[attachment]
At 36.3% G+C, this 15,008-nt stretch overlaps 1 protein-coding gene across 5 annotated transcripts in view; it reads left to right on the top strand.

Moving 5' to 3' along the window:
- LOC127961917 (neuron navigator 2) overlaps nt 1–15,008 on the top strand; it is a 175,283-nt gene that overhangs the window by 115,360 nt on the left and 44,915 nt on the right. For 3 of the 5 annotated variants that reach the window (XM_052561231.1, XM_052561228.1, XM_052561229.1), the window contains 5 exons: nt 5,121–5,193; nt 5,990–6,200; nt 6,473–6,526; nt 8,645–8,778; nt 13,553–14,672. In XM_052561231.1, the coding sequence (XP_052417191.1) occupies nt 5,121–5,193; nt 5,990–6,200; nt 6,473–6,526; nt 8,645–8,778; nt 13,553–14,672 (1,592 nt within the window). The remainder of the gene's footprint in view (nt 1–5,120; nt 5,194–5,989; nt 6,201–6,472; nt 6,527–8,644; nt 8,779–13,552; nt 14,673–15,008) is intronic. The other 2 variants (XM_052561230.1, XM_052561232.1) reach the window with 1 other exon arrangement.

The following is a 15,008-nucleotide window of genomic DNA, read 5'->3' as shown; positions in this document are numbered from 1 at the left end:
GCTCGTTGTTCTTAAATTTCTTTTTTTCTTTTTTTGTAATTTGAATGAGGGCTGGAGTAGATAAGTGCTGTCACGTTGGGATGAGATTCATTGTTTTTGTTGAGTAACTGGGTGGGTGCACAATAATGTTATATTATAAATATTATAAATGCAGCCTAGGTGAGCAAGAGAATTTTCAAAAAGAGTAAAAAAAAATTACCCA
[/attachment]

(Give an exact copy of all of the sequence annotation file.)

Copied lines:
At 36.3% G+C, this 15,008-nt stretch overlaps 1 protein-coding gene across 5 annotated transcripts in view; it reads left to right on the top strand.

Moving 5' to 3' along the window:
- LOC127961917 (neuron navigator 2) overlaps nt 1–15,008 on the top strand; it is a 175,283-nt gene that overhangs the window by 115,360 nt on the left and 44,915 nt on the right. For 3 of the 5 annotated variants that reach the window (XM_052561231.1, XM_052561228.1, XM_052561229.1), the window contains 5 exons: nt 5,121–5,193; nt 5,990–6,200; nt 6,473–6,526; nt 8,645–8,778; nt 13,553–14,672. In XM_052561231.1, the coding sequence (XP_052417191.1) occupies nt 5,121–5,193; nt 5,990–6,200; nt 6,473–6,526; nt 8,645–8,778; nt 13,553–14,672 (1,592 nt within the window). The remainder of the gene's footprint in view (nt 1–5,120; nt 5,194–5,989; nt 6,201–6,472; nt 6,527–8,644; nt 8,779–13,552; nt 14,673–15,008) is intronic. The other 2 variants (XM_052561230.1, XM_052561232.1) reach the window with 1 other exon arrangement.

The following is a 15,008-nucleotide window of genomic DNA, read 5'->3' as shown; positions in this document are numbered from 1 at the left end:
GCTCGTTGTTCTTAAATTTCTTTTTTTCTTTTTTTGTAATTTGAATGAGGGCTGGAGTAGATAAGTGCTGTCACGTTGGGATGAGATTCATTGTTTTTGTTGAGTAACTGGGTGGGTGCACAATAATGTTATATTATAAATATTATAAATGCAGCCTAGGTGAGCAAGAGAATTTTCAAAAAGAGTAAAAAAAAATTACCCA